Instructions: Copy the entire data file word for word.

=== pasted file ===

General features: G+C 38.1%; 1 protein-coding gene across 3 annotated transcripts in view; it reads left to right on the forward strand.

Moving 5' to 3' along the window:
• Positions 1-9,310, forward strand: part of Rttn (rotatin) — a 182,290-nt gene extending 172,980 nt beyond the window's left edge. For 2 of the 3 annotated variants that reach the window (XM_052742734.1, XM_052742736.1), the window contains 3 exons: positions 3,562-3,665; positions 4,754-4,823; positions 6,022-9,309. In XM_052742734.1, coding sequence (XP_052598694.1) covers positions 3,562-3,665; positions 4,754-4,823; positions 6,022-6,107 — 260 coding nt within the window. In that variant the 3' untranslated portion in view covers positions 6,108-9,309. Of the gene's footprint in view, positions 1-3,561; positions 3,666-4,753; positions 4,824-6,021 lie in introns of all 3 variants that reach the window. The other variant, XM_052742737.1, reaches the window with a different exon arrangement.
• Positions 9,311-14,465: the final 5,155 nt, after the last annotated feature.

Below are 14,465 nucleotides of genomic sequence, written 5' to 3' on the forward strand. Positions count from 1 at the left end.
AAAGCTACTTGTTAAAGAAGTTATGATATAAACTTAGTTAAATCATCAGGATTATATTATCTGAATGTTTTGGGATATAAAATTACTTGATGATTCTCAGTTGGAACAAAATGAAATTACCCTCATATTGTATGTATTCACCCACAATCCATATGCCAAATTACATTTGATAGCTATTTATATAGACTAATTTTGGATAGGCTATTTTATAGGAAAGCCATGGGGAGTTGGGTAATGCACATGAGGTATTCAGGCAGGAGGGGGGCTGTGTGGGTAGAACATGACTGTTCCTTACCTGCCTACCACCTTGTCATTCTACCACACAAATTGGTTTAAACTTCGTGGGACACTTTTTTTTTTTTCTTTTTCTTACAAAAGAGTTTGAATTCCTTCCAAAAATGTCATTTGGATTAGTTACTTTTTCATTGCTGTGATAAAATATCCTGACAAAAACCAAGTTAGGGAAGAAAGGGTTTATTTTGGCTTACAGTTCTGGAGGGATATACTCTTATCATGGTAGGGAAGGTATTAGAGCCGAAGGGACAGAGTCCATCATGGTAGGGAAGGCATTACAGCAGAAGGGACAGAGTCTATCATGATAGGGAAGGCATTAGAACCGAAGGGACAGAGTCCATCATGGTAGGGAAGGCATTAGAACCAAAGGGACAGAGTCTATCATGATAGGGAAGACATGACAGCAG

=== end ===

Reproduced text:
General features: G+C 38.1%; 1 protein-coding gene across 3 annotated transcripts in view; it reads left to right on the forward strand.

Moving 5' to 3' along the window:
• Positions 1-9,310, forward strand: part of Rttn (rotatin) — a 182,290-nt gene extending 172,980 nt beyond the window's left edge. For 2 of the 3 annotated variants that reach the window (XM_052742734.1, XM_052742736.1), the window contains 3 exons: positions 3,562-3,665; positions 4,754-4,823; positions 6,022-9,309. In XM_052742734.1, coding sequence (XP_052598694.1) covers positions 3,562-3,665; positions 4,754-4,823; positions 6,022-6,107 — 260 coding nt within the window. In that variant the 3' untranslated portion in view covers positions 6,108-9,309. Of the gene's footprint in view, positions 1-3,561; positions 3,666-4,753; positions 4,824-6,021 lie in introns of all 3 variants that reach the window. The other variant, XM_052742737.1, reaches the window with a different exon arrangement.
• Positions 9,311-14,465: the final 5,155 nt, after the last annotated feature.

Below are 14,465 nucleotides of genomic sequence, written 5' to 3' on the forward strand. Positions count from 1 at the left end.
AAAGCTACTTGTTAAAGAAGTTATGATATAAACTTAGTTAAATCATCAGGATTATATTATCTGAATGTTTTGGGATATAAAATTACTTGATGATTCTCAGTTGGAACAAAATGAAATTACCCTCATATTGTATGTATTCACCCACAATCCATATGCCAAATTACATTTGATAGCTATTTATATAGACTAATTTTGGATAGGCTATTTTATAGGAAAGCCATGGGGAGTTGGGTAATGCACATGAGGTATTCAGGCAGGAGGGGGGCTGTGTGGGTAGAACATGACTGTTCCTTACCTGCCTACCACCTTGTCATTCTACCACACAAATTGGTTTAAACTTCGTGGGACACTTTTTTTTTTTTCTTTTTCTTACAAAAGAGTTTGAATTCCTTCCAAAAATGTCATTTGGATTAGTTACTTTTTCATTGCTGTGATAAAATATCCTGACAAAAACCAAGTTAGGGAAGAAAGGGTTTATTTTGGCTTACAGTTCTGGAGGGATATACTCTTATCATGGTAGGGAAGGTATTAGAGCCGAAGGGACAGAGTCCATCATGGTAGGGAAGGCATTACAGCAGAAGGGACAGAGTCTATCATGATAGGGAAGGCATTAGAACCGAAGGGACAGAGTCCATCATGGTAGGGAAGGCATTAGAACCAAAGGGACAGAGTCTATCATGATAGGGAAGACATGACAGCAG